Kara begins the group novel with a story about 15-year-old Farang, a young woman set aside from birth, to serve as the person who eats the tribe’s pain.  During the new moon, Farang crawls out of the woods and the high priestess begins the ritual saying, “She comes to eat our pain, so we can be free of it.”

Maddy, one of the students in Ms. Mousumi’s English class, had been assaulted and raped by five masked boys from her high school several months ago.  Two of the boys involved in the assault are in her English class.  She didn’t tell anybody about the incident when it happened, finding a degree of release and comfort by burning her thighs with cigarette butts. “Fire took away memory and pain, and what is left behind is nothing—a pure blessed numbness….”  Maddy’s life shrinks.  One of her assailants continues to harass her, threatening her should she dare to speak up.

Subsequent chapter contributions from the class focus on the character Farang, however, the reader understands that the chapters written by individual students take shape based on how students perceive the drama surrounding Maddy.  Even though nobody (other than her attackers) knows of her rape, the gossip, innuendo, assumptions, and alliances all create a “reality” that gets articulated in the students’ writing.

Maddy continues to struggle.  But, she gets to write the last chapter of the group novel.  Farang says, “I’m not eating your pain anymore….I am not going to be silent and secret and full of your hate.…When you look at me, you see everything you did to me or thought about me.  It’s not me you hate, it’s yourself….So far in this story, we’ve all been criticizing Farang—every move she makes, every breath she takes.  But she isn’t alone—she lives in a village full of people….What about the villagers and their choices?  This is a story about all of us—how we are together.”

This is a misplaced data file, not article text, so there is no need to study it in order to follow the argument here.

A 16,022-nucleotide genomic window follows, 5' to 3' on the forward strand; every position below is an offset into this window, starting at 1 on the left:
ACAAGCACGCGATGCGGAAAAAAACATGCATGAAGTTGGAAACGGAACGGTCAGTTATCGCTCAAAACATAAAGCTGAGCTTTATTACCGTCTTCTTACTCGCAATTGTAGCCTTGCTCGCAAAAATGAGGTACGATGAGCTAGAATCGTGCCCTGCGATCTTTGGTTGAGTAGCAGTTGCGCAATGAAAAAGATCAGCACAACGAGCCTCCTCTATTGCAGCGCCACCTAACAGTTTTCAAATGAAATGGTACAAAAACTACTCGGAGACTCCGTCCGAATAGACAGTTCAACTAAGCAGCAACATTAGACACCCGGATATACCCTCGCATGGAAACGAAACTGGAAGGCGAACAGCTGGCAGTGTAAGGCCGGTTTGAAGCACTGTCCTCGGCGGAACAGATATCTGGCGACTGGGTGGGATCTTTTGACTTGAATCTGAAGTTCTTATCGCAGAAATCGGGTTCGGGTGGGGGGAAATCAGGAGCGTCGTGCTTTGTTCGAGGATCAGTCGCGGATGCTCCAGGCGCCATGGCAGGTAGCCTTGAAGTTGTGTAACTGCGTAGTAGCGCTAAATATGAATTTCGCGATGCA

When she finishes reading, nearly everybody in the class applauds.  Maddy had created herself anew by writing her own story.

Having recently immersed myself in dozens of characters starring in YA literature, I’m feeling quite refreshed—especially having noted the strength and resilience of the female protagonists. I’m almost ready to head back to the daily activities of another semester.


Esther Nelson is an adjunct professor at Virginia Commonwealth University, Richmond, Va. She has taught courses on Human Spirituality, Global Ethics, Christian-Muslim Relations, and Religions of the World, but focuses on her favorite course, Women in Islam. She is the co-author (with Nasr Abu Zaid) of Voice of an Exile: Reflections on Islam and the co-author (with Kristen Swenson) of What is Religious Studies? : A Journey of Inquiry.

Author: Esther Nelson

Esther Nelson teaches courses in Religious Studies (Human Spirituality, Global Ethics, Religions of the World, and Women in Islam) at Virginia Commonwealth University, Richmond, Virginia. She has published two books. VOICE OF AN EXILE REFLECTIONS ON ISLAM was written in close collaboration with Nasr Abu Zaid, an Egyptian, Islamic Studies scholar who fled Egypt (1995) when he was labeled an apostate by the Cairo court of appeals. She co-authored WHAT IS RELIGIOUS STUDIES? A JOURNEY OF INQUIRY with Kristin Swenson, a former colleague. When not teaching, Esther travels to various places throughout the world.

5 thoughts on “That Refreshing Change by Esther Nelson”

  1. Hi Esther. I love YA literature, too, but my taste tends towards YA fantasy. The two books you review sound really good, but as a rape survivor, I won’t be reading “The Pain Eater.” I don’t subject myself to rape narratives.

    I also had something published online today: “Creating Divination Questions and How They Affect Your Oracle.” It’s on Elephant Journal, and it would be wonderful if my FAR friends go look at it, share it, and comment on it.